5. Where does it live in your body? Do you experience it in your head? Your belly? Somewhere else? 
  6. Are there any emotions that are connected to this craving? Do you feel anxious, stressed out, sad, angry, or something else? 

Now, imagine you can reach out and touch your craving. At first, you might give it a sympathetic pat on the back, so to speak. See if eventually you can actually embrace the craving, figuratively cradling it in your arms like you would a child. Feel empathy for it, noticing how much it wants, how hungry it is for attention.

You can do all of this without acting on the craving. In fact, you can take this craving with you while you engage in any action of your choosing. In time, the craving may fade. But if it doesn't, you can carry it as long as it needs. It's not you—it's a part of you.


2. Build in tiny amounts of exercise everywhere you go.

The demand for quick, big success has produced more failure than any other verbal rule. In the area of exercise, small and now will beat big and then any day. Pick small exercises you can do during the day and link them to your regular activities. Then build small habits of doing them. If your mind complains that these exercises are too small to matter, agree enthusiastically and go right on doing them.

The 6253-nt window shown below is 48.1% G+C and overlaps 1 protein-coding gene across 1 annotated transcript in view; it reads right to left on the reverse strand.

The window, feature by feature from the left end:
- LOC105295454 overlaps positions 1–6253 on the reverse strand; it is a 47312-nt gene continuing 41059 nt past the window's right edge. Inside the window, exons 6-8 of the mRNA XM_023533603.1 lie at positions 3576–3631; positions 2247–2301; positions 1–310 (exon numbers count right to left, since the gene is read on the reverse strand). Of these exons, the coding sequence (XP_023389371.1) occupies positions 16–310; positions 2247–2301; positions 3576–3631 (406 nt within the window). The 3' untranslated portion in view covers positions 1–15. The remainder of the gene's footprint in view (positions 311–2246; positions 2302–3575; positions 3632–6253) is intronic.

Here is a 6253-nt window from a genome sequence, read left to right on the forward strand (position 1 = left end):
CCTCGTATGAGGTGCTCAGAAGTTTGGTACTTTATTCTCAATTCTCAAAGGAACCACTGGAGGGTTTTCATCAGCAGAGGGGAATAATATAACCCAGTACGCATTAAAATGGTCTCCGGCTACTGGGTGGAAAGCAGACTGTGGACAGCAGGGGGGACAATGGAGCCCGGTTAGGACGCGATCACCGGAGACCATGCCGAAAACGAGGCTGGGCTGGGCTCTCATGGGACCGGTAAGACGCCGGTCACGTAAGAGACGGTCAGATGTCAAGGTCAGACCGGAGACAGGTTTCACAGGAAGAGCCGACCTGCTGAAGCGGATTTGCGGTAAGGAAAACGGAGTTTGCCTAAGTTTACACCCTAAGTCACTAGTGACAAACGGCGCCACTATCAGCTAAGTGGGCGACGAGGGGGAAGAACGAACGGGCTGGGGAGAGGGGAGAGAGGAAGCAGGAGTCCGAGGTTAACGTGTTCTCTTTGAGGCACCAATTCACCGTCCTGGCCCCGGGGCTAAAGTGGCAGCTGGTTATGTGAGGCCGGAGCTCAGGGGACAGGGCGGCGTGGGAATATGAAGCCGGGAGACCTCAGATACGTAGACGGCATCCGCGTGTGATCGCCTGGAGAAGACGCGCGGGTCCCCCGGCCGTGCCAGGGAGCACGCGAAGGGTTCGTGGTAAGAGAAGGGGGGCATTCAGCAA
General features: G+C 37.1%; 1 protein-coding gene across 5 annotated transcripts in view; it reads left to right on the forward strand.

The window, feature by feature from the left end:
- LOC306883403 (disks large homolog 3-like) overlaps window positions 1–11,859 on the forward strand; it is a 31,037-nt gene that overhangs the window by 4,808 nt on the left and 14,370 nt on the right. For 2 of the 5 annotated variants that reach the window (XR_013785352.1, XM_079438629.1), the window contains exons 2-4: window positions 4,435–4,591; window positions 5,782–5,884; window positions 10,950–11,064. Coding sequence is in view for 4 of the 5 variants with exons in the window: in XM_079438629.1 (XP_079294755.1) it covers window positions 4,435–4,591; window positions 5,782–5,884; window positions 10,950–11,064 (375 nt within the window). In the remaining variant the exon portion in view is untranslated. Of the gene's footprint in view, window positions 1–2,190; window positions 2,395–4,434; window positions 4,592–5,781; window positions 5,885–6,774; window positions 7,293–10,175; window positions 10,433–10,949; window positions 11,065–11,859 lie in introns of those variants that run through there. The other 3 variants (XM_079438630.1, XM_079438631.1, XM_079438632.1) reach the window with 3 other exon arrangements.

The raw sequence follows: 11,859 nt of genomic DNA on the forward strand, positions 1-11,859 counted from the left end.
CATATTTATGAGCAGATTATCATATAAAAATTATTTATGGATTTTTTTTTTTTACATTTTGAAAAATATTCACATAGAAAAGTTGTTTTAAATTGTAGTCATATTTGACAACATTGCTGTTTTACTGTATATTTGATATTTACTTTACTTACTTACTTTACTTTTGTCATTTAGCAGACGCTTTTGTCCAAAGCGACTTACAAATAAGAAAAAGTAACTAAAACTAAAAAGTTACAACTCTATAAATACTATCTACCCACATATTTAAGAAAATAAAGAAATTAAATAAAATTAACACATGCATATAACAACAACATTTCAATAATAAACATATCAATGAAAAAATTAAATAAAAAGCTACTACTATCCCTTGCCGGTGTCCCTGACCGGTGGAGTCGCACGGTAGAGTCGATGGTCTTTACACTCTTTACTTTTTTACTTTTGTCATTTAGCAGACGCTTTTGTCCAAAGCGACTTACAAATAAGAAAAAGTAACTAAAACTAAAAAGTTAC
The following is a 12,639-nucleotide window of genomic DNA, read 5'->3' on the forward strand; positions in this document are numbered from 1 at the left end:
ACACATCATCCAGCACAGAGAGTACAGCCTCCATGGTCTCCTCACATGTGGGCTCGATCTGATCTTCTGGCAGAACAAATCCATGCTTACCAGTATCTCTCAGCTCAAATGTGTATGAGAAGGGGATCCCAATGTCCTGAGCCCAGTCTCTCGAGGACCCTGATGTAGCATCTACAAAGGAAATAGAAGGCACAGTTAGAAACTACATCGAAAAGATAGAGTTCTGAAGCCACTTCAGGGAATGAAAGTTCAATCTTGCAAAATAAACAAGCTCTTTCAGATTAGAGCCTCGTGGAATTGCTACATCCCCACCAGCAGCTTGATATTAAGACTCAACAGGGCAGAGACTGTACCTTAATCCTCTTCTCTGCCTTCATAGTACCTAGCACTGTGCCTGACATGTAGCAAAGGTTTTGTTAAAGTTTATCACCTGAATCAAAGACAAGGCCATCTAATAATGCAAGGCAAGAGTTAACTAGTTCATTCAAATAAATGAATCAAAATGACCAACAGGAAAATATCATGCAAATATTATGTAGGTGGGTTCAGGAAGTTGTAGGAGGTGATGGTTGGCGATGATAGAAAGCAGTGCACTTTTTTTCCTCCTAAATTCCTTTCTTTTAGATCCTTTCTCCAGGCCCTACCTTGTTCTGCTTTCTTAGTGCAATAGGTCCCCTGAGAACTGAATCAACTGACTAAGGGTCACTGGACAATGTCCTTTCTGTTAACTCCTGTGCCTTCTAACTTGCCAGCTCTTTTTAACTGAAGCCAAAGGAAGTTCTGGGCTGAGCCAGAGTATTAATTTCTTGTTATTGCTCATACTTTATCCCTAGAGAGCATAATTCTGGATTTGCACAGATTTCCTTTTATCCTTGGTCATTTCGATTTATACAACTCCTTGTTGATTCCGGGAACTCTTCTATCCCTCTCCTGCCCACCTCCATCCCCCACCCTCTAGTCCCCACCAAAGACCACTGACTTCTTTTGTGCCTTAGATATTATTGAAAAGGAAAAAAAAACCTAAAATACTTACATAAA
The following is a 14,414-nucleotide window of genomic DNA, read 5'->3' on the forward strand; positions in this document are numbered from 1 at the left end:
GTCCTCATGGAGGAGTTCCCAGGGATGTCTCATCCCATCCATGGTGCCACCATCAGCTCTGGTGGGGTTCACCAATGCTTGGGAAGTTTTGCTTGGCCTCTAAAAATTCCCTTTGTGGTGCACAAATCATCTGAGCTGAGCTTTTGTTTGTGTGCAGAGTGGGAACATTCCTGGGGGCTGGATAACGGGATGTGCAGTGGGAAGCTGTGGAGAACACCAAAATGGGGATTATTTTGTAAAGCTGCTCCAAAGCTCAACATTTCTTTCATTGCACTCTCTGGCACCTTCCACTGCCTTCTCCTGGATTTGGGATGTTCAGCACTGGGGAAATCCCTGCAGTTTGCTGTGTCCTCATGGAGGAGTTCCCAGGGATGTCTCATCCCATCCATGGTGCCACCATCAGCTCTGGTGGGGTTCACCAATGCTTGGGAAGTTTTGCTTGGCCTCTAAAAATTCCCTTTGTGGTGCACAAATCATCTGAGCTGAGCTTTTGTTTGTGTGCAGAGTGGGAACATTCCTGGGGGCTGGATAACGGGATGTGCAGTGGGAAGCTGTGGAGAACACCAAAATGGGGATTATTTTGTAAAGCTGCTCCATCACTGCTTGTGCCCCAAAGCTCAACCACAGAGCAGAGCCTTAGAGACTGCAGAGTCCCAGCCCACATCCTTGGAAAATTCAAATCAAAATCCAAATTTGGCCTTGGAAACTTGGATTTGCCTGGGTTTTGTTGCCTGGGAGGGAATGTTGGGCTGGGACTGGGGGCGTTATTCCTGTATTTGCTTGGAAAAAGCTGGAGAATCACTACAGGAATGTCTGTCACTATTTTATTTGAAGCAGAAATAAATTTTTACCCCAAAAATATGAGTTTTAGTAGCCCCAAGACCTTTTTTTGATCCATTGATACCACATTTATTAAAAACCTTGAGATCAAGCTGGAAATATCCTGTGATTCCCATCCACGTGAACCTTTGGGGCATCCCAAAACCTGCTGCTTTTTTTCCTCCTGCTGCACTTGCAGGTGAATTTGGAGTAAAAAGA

Here are some ways to begin:

  • While in line anywhere, slowly do toe raises.
  • Always take the stairs if you have time and it is safe. Always.
  • When grocery shopping, grab a gallon of milk in a plastic jug with a handle and, while you shop, slowly do curls or triceps presses to the point of muscle exhaustion (a count of eight up and four down is about right—yes, there has actually been research on this!). If you ever see me in an airport, chances are you will see me doing this with my briefcase. People will look at you funny, but do you care?
  • While waiting for your coffee to brew in the morning, do squats.
  • Do pushups every other night before going to bed, having the goal of doing as many as your years on the planet (yes, I can do 70 of them).

3. Get a shame buddy and push your own buttons.

If your diffusion skills allow you to use advanced social diffusion methods, exercise together with friends who are willing to put common shame statements out there for all to see. Do this only if you have a gut sense that you are truly ready for this practice. Say you have a friend who is also trying to lose weight and is willing to do vigorous walks with you. Both of you are ashamed of the way your bodies jiggle as you walk. Get T-shirts made with statements like My Body Jiggles. So Sue Me! and wear them together during your exercise program.

Timed well, this can be extremely liberating, even fun! Think of it as a mental Declaration of Independence, as if you are underlining that it's OK to be you, really.

Excerpted from A Liberated Mind: How To Pivot Toward What Matters by arrangement with Avery, an imprint of Penguin Publishing Group, a division of Penguin Random House LLC. Copyright © 2019, Steven C. Hayes, Ph.D.